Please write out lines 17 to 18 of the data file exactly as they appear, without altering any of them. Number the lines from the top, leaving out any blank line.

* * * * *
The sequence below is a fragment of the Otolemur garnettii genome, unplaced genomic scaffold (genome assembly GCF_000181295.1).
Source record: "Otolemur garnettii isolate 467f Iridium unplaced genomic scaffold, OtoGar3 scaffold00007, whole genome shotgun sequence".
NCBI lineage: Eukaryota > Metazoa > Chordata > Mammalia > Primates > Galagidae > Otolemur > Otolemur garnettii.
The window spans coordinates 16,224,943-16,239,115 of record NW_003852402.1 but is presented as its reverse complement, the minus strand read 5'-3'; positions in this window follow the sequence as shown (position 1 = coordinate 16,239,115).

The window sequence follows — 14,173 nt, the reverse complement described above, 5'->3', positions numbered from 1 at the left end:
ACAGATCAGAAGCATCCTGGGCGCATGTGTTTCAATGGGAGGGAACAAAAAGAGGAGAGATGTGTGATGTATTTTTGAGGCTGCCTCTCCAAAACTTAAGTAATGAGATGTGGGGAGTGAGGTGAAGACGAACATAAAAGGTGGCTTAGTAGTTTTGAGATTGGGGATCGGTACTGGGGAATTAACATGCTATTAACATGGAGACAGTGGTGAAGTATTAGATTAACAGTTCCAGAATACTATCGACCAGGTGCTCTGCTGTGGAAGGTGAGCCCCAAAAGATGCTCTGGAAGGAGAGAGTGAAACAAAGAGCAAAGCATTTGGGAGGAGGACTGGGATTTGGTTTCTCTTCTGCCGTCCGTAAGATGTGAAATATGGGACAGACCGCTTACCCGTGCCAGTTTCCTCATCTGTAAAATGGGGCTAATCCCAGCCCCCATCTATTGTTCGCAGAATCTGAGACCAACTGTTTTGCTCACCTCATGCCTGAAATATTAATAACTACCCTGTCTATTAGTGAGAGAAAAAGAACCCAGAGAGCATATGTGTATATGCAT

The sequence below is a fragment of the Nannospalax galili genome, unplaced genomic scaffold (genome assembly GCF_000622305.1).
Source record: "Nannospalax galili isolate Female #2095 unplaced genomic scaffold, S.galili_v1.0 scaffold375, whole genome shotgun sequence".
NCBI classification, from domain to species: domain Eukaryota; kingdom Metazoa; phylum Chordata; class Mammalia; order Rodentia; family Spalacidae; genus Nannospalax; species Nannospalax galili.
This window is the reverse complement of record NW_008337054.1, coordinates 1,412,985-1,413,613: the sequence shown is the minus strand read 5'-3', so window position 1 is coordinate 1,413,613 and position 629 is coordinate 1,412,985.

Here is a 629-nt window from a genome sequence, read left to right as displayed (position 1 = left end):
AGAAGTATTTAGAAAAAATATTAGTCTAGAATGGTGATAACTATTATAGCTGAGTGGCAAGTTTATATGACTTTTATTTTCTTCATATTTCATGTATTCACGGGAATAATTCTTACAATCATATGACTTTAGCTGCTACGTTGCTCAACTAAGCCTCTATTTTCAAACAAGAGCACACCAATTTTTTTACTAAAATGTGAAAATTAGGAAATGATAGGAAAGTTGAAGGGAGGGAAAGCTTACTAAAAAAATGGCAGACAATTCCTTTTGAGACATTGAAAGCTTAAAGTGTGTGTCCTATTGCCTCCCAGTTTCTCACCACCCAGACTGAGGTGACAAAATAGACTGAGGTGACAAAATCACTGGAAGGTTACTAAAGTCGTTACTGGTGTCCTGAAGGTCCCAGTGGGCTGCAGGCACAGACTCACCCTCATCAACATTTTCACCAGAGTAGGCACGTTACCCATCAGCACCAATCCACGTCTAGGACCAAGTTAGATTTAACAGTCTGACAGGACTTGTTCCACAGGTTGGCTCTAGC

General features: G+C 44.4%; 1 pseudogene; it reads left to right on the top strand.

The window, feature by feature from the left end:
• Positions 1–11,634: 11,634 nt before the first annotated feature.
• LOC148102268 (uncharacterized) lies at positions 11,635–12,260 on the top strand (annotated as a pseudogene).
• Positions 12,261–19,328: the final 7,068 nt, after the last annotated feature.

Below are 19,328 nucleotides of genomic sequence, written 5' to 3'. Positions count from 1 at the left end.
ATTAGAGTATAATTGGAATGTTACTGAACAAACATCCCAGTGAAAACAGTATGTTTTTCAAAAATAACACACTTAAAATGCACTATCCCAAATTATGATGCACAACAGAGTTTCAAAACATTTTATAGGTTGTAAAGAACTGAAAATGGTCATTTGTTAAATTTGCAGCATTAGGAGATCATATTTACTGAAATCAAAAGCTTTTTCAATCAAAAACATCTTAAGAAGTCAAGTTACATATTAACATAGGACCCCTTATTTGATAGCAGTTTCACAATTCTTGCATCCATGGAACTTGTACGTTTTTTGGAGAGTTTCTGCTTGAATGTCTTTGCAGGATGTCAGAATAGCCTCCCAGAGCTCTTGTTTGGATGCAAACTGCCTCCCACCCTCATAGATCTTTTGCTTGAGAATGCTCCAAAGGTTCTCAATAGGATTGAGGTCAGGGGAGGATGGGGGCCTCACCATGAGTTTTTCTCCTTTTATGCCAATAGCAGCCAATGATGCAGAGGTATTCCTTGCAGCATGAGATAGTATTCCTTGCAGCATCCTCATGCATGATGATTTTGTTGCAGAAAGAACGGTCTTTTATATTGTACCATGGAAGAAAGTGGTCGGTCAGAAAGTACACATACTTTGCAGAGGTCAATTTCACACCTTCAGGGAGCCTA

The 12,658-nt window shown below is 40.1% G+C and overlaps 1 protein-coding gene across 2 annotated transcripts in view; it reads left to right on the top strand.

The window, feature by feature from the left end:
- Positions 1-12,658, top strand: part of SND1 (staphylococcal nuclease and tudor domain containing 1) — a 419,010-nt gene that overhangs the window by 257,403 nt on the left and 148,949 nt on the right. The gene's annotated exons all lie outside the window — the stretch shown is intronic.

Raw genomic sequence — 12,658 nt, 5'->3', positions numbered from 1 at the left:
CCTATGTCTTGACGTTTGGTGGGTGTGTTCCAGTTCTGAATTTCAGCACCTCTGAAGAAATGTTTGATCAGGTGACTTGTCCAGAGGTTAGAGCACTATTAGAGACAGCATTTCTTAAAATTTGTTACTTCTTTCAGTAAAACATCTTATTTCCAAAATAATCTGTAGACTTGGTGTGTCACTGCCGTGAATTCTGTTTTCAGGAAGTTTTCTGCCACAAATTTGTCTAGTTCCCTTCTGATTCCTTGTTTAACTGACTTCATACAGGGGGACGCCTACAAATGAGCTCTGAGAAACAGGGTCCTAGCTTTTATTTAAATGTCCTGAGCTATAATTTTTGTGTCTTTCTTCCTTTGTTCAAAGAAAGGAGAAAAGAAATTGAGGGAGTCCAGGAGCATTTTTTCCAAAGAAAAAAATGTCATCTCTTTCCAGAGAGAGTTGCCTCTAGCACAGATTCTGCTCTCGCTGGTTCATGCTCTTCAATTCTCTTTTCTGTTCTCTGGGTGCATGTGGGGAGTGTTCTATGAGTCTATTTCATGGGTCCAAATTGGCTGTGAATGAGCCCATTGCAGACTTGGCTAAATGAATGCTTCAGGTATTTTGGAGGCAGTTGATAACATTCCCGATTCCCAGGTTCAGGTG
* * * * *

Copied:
• Positions 12,261–19,328: the final 7,068 nt, after the last annotated feature.

Below are 19,328 nucleotides of genomic sequence, written 5' to 3'. Positions count from 1 at the left end.